The hours sped away as the devoted wife bent over him; the height of the mountains in that region materially shortens the day to such as are in the valleys, but though the sun sets early behind the western summits, twilight lingers long after his departure. When the orb of day had disappeared, Mrs. H. still viewed with wonder, not unmixed with fear, the savage grandeur of the mountains which lifted their heads still glittering in the passing light, and gazing into the profound below; she watched the shades as they deepened to blackness.
The ledge on which the forlorn pair lay was barely four feet wide and less than ten feet long. There, on the face of that precipice, one hundred miles from the nearest settlement, all through the lonely watches of the night, the strong-hearted wife, with tear-dimmed eyes, hung over the sufferer. Many a silent prayer in the weary hours of that moonless night did she send up to the Father of mercies. Many a plan for bringing succor or for alleviating pain on the morrow did she devise.
Will-power is the most potent factor in giving a satisfactory solution to the problem of vitality. Just as the gray light was shimmering in the eastern sky, the wounded man moaned as if he wished to speak. His wife understood that language of pain and weakness and placed her ear to his lips. “I won’t die, Jane,” he said scarcely above a whisper. “You shan’t die, Jack,” was the reply. A great hope dawned like the sun upon her as those four magic syllables were uttered.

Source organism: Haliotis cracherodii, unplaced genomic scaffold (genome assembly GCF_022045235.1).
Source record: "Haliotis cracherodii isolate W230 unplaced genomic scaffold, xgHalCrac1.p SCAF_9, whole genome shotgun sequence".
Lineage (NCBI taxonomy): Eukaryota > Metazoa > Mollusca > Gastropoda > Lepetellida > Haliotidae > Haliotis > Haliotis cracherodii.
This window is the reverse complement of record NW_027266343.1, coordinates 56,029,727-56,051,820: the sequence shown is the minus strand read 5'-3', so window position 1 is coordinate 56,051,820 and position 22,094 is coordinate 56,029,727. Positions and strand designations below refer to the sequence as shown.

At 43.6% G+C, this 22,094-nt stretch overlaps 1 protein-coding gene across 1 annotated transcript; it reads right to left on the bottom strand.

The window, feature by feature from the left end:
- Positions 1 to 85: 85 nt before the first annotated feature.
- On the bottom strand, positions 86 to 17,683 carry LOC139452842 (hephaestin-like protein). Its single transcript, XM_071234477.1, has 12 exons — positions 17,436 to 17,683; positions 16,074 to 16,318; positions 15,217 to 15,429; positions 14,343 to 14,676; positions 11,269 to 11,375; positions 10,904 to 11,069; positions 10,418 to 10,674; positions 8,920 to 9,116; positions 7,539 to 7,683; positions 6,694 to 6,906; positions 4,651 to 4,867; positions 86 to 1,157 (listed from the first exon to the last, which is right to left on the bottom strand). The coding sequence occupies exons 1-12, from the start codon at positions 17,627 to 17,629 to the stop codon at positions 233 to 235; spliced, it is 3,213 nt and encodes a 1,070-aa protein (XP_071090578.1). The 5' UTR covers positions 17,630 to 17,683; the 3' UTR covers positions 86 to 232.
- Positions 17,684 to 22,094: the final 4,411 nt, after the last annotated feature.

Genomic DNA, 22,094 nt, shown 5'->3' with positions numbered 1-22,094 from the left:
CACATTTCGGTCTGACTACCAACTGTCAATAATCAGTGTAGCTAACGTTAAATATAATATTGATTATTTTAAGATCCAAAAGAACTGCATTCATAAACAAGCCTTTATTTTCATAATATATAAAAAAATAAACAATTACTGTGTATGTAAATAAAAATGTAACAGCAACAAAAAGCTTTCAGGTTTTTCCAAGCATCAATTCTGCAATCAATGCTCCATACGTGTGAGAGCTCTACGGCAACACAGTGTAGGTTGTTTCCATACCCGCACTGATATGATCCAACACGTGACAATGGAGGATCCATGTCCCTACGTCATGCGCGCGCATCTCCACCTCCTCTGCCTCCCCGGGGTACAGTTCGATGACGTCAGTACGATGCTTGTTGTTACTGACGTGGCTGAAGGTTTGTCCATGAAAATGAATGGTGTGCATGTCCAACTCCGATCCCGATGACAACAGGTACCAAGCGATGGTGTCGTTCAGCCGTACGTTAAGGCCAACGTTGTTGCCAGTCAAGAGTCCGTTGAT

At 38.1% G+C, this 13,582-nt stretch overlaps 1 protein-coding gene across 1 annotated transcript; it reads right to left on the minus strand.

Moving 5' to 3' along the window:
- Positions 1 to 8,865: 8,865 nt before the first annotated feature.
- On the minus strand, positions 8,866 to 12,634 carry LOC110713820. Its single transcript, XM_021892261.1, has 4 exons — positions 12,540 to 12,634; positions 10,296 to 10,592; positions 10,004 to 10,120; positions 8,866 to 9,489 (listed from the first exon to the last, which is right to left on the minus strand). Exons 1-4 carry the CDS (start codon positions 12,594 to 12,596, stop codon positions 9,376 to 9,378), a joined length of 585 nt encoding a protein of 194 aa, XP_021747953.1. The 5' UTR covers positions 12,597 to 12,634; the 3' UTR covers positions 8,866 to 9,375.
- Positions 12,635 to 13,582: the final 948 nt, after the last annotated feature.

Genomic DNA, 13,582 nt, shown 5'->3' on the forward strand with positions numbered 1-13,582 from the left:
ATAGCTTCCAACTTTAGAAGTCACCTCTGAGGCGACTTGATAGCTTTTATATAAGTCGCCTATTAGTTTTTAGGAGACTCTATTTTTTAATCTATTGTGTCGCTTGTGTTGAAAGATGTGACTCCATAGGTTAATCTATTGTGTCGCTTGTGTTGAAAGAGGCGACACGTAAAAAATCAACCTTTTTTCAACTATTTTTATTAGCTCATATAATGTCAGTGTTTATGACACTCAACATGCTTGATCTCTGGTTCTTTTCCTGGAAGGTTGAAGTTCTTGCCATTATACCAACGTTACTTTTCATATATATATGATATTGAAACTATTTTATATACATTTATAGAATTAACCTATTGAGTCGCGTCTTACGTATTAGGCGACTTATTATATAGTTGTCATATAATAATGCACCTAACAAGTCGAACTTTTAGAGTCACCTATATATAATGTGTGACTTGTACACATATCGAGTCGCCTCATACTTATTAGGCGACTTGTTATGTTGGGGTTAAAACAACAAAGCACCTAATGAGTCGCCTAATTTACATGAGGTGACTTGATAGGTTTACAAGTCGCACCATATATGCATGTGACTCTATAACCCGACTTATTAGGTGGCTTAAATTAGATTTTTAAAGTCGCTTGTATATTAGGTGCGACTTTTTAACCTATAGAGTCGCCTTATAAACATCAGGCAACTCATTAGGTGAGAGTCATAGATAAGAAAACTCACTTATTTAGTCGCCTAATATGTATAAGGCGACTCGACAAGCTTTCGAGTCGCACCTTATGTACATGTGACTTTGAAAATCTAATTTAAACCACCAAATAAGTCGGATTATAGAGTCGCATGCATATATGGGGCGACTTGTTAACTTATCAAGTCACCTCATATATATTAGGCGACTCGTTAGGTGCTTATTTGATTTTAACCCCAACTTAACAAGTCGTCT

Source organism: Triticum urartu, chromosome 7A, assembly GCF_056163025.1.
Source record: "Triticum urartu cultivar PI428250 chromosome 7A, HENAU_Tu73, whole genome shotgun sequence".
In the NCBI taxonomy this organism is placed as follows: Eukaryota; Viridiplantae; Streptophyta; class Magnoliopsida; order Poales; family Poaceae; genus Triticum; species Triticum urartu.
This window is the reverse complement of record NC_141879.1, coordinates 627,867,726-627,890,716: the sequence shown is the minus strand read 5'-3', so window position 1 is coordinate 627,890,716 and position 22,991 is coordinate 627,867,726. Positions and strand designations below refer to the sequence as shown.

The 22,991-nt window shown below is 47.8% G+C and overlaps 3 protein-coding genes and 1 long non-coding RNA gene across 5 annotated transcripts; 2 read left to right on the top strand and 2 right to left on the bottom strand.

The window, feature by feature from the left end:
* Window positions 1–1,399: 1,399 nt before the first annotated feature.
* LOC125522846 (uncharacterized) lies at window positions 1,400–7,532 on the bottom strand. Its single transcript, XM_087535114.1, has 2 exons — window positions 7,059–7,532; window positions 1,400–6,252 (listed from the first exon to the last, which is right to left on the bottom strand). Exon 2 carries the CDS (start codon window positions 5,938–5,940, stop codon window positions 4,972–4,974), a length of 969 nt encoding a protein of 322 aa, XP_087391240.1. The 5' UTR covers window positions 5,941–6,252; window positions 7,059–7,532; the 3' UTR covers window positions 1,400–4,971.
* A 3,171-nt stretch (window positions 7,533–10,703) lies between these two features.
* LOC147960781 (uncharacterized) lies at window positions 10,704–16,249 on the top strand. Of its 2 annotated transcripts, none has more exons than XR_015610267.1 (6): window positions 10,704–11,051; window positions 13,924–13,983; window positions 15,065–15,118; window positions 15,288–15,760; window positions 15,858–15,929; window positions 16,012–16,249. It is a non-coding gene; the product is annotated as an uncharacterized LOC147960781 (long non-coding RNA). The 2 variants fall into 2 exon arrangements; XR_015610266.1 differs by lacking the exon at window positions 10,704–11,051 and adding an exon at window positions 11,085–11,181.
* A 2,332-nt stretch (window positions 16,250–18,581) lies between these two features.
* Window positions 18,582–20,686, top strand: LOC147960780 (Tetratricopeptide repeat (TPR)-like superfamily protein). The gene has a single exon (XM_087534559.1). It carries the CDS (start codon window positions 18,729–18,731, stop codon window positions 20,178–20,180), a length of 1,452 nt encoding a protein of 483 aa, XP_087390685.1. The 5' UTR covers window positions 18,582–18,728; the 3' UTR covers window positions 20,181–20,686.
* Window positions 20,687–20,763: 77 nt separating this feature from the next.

He fell into a doze, and the sun was up when he woke. “Can you stay here all alone for a few hours,” inquired Mrs. Hinman, after feeding her patient, “I am going to see if I can fetch someone to help us out of this.” “Go,” he answered. Placing the flask and broth within reach of her husband and kissing him, she sprang up the acclivity as though she had wings, reached the trail, and sped along it southward. Fifteen miles would bring her to the spot where the two trails met, and here she hoped to meet some wayfaring train of emigrants or some party of hunters coursing through the defiles of the mountains.
Sooner than she expected, after reaching the fork, her wish was gratified. In less than half an hour, six hunters came up with her, and, hearing her story, three of them volunteered to go and bring her husband to their cabin, which stood half a mile away from the trail. A horse was furnished to Mrs. Hinman, and the three hunters, and she rode rapidly to the scene of the disaster.